NIV to zoom in on new, re-emerging viruses
- Arvind Kejriwal to launch AAP's Lok Sabha poll campaign from Haryana today
- Donât discriminate between Muslims and others on false cases: Purohit to Shinde
- Fraud Office gets govt nod to prosecute Radia firms
- âStingâ journalist who reported on Amit Shah gets VIP security
- Army said unit was headed for IAF drill, ex-Air Chief says this was due only a month later
Global expert on biosafety Dr D T Mourya takes over as institute director
A global expert on biosafety who pioneered the development of the country's first maximum Containment Biosafety Laboratory BSL-4 at National Institute of Virology, Dr D T Mourya has now taken charge of the institute — the apex institute of the Indian Council of Medical Research (ICMR). Mourya succeeds Dr A C Mishra.
Faced with the challenging task of leading one of the country's sentinel institutes for virus-borne diseases, the new NIV director told The Indian Express that his main focus would be on re-emerging and newly emerging viruses.
In recent years, a number of zoonotic viral diseases have emerged in Southeast Asia as Nipah and Crimean Congo Hemorrhagic Fever (CCHF). "We are responsible for investigation of viral disease outbreaks of humans, including zoonosis, in the country. The CCHF was recently confirmed for the first time in India when human cases were reported from a hospital in Ahmedabad. Lab investigations in the NIV confirmed the presence of CCHF that was first recognised in the mid-1940s in the Crimean peninsula. Recent surveillance work has led to the isolation of a novel adenovirus from common species of fruit bat (Rousettus leschenaulti) captured at Mahableshwar in Maharashtra," Mourya said.
One of the key virologists in the development of the BSL-4 (the first such facility to study and conduct research on highly infectious pathogens), Mourya is now working towards making it operational within the next six months. The highly secure virus vault at the BSL-4 will house highly pathogenic viruses. "Our laboratory at Pashan is ready; a highly specialised team of core experts are undergoing training and it will take another six months to get operational," he said.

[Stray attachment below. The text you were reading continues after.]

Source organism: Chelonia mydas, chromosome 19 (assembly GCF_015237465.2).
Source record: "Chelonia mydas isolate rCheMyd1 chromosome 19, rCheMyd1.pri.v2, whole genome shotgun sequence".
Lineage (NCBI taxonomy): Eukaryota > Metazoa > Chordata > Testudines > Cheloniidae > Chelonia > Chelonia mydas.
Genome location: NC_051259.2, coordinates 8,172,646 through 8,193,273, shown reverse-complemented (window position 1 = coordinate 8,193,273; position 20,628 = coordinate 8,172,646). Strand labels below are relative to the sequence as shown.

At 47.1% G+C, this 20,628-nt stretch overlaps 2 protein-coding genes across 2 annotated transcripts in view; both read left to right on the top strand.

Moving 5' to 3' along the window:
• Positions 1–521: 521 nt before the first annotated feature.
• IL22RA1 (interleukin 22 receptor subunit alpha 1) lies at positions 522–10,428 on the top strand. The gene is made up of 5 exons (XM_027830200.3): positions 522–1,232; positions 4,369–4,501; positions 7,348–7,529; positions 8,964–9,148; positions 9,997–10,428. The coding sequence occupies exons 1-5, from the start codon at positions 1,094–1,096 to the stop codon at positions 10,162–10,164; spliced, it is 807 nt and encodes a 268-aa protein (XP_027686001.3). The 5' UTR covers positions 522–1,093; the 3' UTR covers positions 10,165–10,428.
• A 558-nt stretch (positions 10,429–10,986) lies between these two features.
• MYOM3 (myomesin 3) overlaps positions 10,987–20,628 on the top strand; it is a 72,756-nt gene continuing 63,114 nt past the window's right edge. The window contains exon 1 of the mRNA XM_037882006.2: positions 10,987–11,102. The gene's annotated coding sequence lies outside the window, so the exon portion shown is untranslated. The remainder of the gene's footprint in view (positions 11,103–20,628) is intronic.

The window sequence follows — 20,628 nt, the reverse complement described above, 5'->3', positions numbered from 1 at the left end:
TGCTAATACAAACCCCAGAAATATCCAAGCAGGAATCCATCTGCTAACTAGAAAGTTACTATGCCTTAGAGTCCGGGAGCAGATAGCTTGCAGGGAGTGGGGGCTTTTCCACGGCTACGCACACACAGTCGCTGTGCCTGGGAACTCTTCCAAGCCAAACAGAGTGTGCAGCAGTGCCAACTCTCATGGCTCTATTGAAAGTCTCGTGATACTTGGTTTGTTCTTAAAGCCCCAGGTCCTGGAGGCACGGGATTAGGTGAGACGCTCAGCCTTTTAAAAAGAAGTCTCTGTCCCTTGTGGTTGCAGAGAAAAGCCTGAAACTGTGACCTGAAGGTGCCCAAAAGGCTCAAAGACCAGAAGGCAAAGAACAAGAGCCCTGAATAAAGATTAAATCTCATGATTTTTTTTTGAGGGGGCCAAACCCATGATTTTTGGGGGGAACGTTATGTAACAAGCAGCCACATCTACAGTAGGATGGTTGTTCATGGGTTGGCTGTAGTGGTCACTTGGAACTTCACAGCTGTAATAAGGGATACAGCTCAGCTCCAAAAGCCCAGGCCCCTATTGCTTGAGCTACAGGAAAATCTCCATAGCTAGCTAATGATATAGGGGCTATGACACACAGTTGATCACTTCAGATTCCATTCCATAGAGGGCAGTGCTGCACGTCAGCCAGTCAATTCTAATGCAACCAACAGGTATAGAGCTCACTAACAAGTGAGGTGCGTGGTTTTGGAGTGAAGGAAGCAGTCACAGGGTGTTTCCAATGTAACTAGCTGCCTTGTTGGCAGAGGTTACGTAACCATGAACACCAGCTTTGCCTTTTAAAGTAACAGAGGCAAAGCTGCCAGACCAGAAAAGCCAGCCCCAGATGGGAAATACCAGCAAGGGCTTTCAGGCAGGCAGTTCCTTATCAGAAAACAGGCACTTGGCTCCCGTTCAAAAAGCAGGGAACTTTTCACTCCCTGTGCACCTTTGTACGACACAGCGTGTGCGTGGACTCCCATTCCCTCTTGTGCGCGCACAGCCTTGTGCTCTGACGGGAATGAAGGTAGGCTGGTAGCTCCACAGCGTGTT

Mourya said their influenza team was studying various aspects, including seasonal changes related to H1N1 virus (swine flu) that has impacted Pune for the last three years. "Various surveys and research studies are under way. The search is also on for a vaccine against avian influenza (H5N1) and hepatitis," he said.
- ‘Irrespective of the noise, BJP won’t get so many seats. There is craze for Modi, but how much translates into votes is difficult to say’
- Hindus should 'produce' at least 5 children, says VHP leader Ashok Singhal
- AMU teachers body to boycott Mulayam visit
- Mulayam, Akhilesh woo Brahmins, Muslims
- ‘Sting’ journalist who reported on Amit Shah gets VIP security
- Don’t discriminate between Muslims and others on false cases: Purohit writes to Shinde
- Top General speaks: Def Secy summoned me late night, said highest seat of power was worried, troops must go back quickly
- Government blames BJP for delay in passage of Telangana bill in Rajya Sabha, may extend Parliament session
- Dhoni, do you believe you can win abroad? | The Indian Express
- ‘Troop movement should’ve been avoided if they knew (V K Singh’s) court date’